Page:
Alabama's top 10 historic "Places in Peril" | Community Spirit
What do Powell School in Birmingham, Elizabeth Presbyterian Church in Sumter County and Avondale Mill Village in Sylacauga have in common? All are historic buildings that have been placed on Alabama's most endangered sites for 2011. The Alabama Historical Commission and Alabama Trust for Historic Preservation selected 10 sites for 2011 "Places in Peril" list, something they've been doing for the past 17 years.
"This list reminds us that much remains to be done to help Alabamians recognize that our historic places are essential community assets. These places represent one of the greenest approaches to providing places in which to live and work," David Schneider, executive director of the ATHP said.
Although being named a Place in Peril does not grant any formal protection to the sites, it can help bring awareness to communities about the historical value of each location. Often it also generates enough support to preserve the site and save it from further deterioration.
The following sites were included on this year's Places in Peril list:
- Avondale Mill Village, Sylacauga, Talladega County
- Bermuda Hill, Gallion Creek, Hale County
- Boiling Springs Native American Sites, Choccolocco Creek, Calhoun County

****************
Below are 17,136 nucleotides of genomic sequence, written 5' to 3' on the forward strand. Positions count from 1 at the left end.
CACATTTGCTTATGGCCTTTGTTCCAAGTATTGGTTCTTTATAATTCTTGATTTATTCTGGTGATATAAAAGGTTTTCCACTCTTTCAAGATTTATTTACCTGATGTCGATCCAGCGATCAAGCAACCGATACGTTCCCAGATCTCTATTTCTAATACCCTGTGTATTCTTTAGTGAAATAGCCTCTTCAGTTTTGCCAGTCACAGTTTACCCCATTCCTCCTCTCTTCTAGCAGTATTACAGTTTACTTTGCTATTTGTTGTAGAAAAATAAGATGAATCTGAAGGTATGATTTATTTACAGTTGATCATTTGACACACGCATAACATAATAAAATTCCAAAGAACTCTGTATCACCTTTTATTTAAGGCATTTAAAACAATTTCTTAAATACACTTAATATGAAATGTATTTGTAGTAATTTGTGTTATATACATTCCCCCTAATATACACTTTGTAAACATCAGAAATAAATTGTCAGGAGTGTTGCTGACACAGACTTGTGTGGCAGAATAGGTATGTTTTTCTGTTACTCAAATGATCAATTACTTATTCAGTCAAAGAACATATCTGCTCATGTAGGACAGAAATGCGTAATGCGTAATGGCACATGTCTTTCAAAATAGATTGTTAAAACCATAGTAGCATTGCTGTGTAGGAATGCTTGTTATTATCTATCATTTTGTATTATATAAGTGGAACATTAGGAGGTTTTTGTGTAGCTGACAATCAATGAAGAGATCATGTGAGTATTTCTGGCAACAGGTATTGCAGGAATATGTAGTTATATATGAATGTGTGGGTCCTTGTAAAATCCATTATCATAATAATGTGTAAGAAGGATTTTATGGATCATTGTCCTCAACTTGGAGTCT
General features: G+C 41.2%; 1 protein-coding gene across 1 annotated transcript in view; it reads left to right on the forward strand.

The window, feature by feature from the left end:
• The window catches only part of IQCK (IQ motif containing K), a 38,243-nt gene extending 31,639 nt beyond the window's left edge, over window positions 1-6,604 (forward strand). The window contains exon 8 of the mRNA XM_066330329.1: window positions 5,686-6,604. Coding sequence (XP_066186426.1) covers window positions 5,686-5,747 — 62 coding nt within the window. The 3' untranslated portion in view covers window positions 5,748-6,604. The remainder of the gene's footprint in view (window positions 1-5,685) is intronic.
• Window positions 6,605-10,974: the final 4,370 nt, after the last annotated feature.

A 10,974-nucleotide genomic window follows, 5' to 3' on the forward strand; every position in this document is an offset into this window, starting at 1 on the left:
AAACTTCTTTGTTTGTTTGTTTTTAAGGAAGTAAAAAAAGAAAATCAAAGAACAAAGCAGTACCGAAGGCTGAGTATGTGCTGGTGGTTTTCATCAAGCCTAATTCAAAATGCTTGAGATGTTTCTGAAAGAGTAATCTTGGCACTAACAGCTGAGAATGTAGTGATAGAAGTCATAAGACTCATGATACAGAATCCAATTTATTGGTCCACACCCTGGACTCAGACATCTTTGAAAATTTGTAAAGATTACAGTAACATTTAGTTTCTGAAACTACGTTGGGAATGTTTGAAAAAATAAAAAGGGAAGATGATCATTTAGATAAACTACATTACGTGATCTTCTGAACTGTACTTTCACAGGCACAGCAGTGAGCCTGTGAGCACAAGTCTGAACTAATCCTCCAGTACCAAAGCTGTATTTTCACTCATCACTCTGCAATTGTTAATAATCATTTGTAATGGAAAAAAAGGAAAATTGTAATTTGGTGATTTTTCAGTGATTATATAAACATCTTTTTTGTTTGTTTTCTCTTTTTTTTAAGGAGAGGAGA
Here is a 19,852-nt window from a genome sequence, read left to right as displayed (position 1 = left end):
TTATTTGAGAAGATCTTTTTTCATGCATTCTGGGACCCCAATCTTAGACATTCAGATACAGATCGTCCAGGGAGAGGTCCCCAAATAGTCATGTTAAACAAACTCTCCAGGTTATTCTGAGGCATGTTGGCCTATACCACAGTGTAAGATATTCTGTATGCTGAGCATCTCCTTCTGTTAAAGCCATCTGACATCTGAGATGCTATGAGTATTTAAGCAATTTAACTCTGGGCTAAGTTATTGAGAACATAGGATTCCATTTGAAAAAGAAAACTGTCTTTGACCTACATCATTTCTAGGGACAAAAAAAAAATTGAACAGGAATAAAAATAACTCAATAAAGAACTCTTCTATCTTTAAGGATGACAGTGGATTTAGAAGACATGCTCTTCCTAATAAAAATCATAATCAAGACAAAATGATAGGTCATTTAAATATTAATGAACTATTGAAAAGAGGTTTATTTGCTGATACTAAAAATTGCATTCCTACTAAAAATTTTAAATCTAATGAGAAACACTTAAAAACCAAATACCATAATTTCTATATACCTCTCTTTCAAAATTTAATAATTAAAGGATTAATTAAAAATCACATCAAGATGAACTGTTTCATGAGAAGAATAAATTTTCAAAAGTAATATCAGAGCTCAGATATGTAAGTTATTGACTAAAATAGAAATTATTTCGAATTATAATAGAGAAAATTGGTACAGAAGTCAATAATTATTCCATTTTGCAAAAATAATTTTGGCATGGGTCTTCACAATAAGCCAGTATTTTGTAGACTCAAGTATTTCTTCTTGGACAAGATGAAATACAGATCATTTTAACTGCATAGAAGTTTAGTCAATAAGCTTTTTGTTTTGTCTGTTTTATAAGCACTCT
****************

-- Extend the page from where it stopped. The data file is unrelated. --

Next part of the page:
- Downtown Anniston Historic District, Anniston, Calhoun County
- Elizabeth Presbyterian Church, Sumter County
- Gurley Town Hall, Gurley, Madison County
- Historic Movie Theatres, statewide
- Jemison-Turner House, Turner, Talladega County
- Powell School, Birmingham, Jefferson County
- Windham Construction Company Office Building, Birmingham, Jefferson County
Photos of three more of the endangered sites are included at the bottom of this story. The AHC and ATHP provided the following background information on some of the endangered sites:
Jemison-Turner House (c. 1840)
Born in Lincoln County, Georgia, Robert Jemison brought his family and slaves to Talladega County in 1837 and began acquiring property in the rich bottom lands bordering the Chocolocco and Cheaha creeks. Joined in Alabama by six of his siblings, Jemison contributed to his family’s great economic and political prominence. In addition to his cotton plantation, Jemison owned and operated Turner’s Mill, a gristmill that provided a source of revenue independent of cotton.
Jemison's plantation house is significant for its unusual plan and its exceptionally fine and intact Federal period interiors.